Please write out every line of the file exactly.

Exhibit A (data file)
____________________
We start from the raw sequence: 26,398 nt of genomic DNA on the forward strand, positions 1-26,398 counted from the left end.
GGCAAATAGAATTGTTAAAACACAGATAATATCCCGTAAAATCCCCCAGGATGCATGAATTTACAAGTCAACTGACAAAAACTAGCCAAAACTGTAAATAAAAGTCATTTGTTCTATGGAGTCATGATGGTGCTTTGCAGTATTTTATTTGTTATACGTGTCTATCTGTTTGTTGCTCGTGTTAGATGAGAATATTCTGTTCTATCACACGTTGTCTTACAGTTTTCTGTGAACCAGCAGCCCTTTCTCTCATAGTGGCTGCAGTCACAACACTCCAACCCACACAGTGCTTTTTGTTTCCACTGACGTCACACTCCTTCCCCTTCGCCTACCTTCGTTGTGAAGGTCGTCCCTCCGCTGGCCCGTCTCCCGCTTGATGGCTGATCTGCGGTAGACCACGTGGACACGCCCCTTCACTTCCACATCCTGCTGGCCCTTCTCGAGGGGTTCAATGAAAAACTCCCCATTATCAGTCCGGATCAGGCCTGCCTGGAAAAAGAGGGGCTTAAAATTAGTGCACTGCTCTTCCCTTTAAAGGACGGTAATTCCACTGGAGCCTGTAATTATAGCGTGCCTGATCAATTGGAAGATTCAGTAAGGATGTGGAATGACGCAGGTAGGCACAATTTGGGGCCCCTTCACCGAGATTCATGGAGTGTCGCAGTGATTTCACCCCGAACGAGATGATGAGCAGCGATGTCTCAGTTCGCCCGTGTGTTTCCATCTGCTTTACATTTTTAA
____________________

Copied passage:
We start from the raw sequence: 26,398 nt of genomic DNA on the forward strand, positions 1-26,398 counted from the left end.
GGCAAATAGAATTGTTAAAACACAGATAATATCCCGTAAAATCCCCCAGGATGCATGAATTTACAAGTCAACTGACAAAAACTAGCCAAAACTGTAAATAAAAGTCATTTGTTCTATGGAGTCATGATGGTGCTTTGCAGTATTTTATTTGTTATACGTGTCTATCTGTTTGTTGCTCGTGTTAGATGAGAATATTCTGTTCTATCACACGTTGTCTTACAGTTTTCTGTGAACCAGCAGCCCTTTCTCTCATAGTGGCTGCAGTCACAACACTCCAACCCACACAGTGCTTTTTGTTTCCACTGACGTCACACTCCTTCCCCTTCGCCTACCTTCGTTGTGAAGGTCGTCCCTCCGCTGGCCCGTCTCCCGCTTGATGGCTGATCTGCGGTAGACCACGTGGACACGCCCCTTCACTTCCACATCCTGCTGGCCCTTCTCGAGGGGTTCAATGAAAAACTCCCCATTATCAGTCCGGATCAGGCCTGCCTGGAAAAAGAGGGGCTTAAAATTAGTGCACTGCTCTTCCCTTTAAAGGACGGTAATTCCACTGGAGCCTGTAATTATAGCGTGCCTGATCAATTGGAAGATTCAGTAAGGATGTGGAATGACGCAGGTAGGCACAATTTGGGGCCCCTTCACCGAGATTCATGGAGTGTCGCAGTGATTTCACCCCGAACGAGATGATGAGCAGCGATGTCTCAGTTCGCCCGTGTGTTTCCATCTGCTTTACATTTTTAA